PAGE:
Q Ok, right and you said you didn't smell any alcohol?
A Did not.
Q Ok. [S]o at that point the purpose of giving him, the purpose of the stop was completed, correct? The for the speeding, the light out.
A Yes, I felt like I had more investigation to do on the stop though.
Q Um and that was because he was shaking?
A He was shaking and also his inability to correct, not correctly but cleanly answer questions I guess um he kinda stumbled over words and then also the passenger's demeanor as well.
Q Ok, so when you say to, he stumbled over words, what exactly do you mean by that?
A Uh like when I was asking where he was going to, it just seems like he was struggling to answer the questions, I mean most people if I ask where there [sic] going to its you know pretty clear and obvious, they know where they are going.
Id. at 20-21.
 Based upon the record, we conclude that the purpose of the traffic stop was complete when Sergeant Slayback did not observe any indications of an impaired driver and issued the driver the warning for the traffic violations. Thus, continuing the traffic stop for any additional period of time required reasonable suspicion. See Rodriguez, 575 U.S. at 355, 135 S. Ct. at 1615 (“An officer ․ may conduct certain unrelated checks during an otherwise lawful traffic stop. But ․ he may not do so in a way that prolongs the stop, absent the reasonable suspicion ordinarily demanded to justify detaining an individual.”); Wells, 922 N.E.2d at 700 (“Although a dog sniff is not a search, an officer must have reasonable suspicion of criminal activity in order to detain an individual beyond what is necessary to complete a traffic stop related to the reason for that stop.”); see also Bush v. State, 925 N.E.2d 787, 791 (Ind. Ct. App. 2010) (holding that, when the canine sniff was not part of the traffic stop, the court “must determine whether the officers had reasonable suspicion Bush or his passenger were engaged in criminal activity so as to justify prolonging Bush's detention”), clarified on reh'g, 929 N.E.2d 897 (Ind. Ct. App. 2010).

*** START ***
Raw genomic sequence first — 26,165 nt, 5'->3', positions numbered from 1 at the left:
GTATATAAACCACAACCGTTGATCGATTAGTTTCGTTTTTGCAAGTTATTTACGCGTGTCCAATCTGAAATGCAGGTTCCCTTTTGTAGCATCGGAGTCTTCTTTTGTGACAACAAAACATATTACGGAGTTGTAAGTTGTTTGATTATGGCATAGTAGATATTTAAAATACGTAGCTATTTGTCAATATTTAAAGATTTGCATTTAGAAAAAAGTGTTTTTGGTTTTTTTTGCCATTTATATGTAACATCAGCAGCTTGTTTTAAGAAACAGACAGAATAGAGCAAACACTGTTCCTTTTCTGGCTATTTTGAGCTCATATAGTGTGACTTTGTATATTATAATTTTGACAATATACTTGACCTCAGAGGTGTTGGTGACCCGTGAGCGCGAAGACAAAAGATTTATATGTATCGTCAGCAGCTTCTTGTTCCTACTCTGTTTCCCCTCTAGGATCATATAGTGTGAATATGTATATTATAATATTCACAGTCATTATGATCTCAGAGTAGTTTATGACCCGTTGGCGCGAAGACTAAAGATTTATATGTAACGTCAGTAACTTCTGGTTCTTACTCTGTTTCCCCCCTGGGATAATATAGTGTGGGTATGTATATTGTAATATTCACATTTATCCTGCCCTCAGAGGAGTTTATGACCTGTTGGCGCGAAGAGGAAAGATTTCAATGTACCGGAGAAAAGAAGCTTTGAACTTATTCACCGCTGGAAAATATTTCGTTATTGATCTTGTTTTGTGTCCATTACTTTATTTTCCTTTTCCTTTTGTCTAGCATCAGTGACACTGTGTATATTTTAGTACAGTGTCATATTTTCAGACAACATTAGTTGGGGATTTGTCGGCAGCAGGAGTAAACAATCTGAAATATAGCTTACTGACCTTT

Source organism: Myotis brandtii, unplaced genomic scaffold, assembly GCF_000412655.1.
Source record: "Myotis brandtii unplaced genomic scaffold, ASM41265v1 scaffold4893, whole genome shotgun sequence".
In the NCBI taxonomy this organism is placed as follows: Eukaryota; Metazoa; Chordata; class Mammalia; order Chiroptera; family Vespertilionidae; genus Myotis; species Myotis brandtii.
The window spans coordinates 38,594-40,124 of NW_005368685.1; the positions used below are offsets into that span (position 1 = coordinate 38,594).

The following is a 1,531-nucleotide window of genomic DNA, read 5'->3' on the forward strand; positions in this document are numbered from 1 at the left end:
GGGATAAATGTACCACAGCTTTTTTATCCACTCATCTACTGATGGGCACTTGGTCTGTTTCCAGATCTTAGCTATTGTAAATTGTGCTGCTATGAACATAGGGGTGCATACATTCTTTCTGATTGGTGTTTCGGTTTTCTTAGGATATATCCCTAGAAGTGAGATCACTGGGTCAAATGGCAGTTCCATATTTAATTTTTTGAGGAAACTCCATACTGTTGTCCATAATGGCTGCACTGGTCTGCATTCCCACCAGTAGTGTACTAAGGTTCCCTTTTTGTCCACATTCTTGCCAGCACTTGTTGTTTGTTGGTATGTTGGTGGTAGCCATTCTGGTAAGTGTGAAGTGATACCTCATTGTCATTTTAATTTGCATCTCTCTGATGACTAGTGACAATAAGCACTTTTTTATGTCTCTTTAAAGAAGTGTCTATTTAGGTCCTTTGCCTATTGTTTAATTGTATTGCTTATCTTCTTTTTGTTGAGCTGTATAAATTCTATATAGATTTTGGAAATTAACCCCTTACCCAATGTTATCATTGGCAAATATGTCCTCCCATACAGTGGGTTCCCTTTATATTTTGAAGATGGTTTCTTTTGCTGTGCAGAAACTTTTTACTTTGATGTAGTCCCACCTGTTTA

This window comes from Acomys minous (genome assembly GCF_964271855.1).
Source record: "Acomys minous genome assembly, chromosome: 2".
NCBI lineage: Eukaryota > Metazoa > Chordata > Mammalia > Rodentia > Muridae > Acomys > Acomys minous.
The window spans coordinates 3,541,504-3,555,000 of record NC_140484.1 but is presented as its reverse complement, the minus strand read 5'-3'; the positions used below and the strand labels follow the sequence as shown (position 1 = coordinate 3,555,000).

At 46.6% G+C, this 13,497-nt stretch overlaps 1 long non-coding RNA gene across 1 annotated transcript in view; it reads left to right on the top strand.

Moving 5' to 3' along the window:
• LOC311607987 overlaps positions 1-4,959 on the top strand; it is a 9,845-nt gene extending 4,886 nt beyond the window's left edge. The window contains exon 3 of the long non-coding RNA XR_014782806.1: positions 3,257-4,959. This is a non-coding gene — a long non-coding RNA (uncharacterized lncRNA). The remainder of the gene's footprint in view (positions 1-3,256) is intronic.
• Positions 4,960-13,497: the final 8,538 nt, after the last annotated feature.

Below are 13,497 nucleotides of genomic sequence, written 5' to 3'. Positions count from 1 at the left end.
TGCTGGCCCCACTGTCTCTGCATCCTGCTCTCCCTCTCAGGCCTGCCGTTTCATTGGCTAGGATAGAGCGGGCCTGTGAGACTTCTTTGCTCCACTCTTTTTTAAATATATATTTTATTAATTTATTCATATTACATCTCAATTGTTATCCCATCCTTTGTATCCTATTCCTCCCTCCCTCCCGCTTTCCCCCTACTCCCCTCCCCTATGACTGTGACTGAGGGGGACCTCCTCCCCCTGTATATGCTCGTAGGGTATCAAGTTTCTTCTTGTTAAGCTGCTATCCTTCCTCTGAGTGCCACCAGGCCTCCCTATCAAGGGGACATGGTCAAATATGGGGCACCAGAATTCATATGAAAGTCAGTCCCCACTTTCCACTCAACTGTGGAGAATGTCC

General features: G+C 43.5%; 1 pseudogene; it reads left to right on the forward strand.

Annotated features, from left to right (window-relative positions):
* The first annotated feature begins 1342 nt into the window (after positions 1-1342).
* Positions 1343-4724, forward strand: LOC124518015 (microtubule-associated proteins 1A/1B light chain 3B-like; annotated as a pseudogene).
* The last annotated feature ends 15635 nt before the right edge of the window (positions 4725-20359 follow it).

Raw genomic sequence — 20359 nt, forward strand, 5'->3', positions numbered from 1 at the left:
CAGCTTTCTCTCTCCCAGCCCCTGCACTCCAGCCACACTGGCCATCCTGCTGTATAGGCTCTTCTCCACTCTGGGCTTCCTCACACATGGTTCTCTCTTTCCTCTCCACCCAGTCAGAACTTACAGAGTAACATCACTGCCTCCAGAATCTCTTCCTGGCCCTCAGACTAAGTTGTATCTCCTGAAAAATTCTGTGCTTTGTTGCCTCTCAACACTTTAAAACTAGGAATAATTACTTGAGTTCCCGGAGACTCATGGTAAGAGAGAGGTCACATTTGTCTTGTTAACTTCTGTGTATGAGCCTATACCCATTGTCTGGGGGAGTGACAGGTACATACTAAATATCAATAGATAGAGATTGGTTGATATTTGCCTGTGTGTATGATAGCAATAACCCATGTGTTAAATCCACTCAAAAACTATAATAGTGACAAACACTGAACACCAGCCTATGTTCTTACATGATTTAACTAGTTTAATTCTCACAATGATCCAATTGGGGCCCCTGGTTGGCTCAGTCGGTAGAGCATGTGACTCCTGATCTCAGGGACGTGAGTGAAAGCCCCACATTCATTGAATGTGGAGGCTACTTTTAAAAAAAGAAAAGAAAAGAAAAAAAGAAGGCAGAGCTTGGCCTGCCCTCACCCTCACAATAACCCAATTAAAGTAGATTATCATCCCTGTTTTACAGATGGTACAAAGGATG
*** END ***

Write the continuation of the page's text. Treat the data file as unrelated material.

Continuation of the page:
Accordingly, we must determine whether Sergeant Slayback had reasonable suspicion of criminal activity. Reasonable suspicion must be comprised of more than hunches or unparticularized suspicions. Clark v. State, 994 N.E.2d 252, 263 (Ind. 2013). “In other words, the stop ‘must be justified by some objective manifestation that the person stopped is, or is about to be, engaged in criminal activity.’ ” Id. at 263-264 (quoting United States v. Cortez, 449 U.S. 411, 417, 101 S. Ct. 690, 66 L.Ed.2d 621 (1981)). “[T]he totality of the circumstances—the whole picture—must be taken into account. Based upon that whole picture the detaining officers must have a particularized and objective basis for suspecting the particular person stopped of criminal activity.” Id. at 264 (quoting Cortez, 449 U.S. at 417-418, 101 S. Ct. 690). In assessing the whole picture, we must examine the facts as known to the officer at the moment of the stop. Id. We review findings of reasonable suspicion de novo. Id. This is necessarily a fact-sensitive inquiry. Id.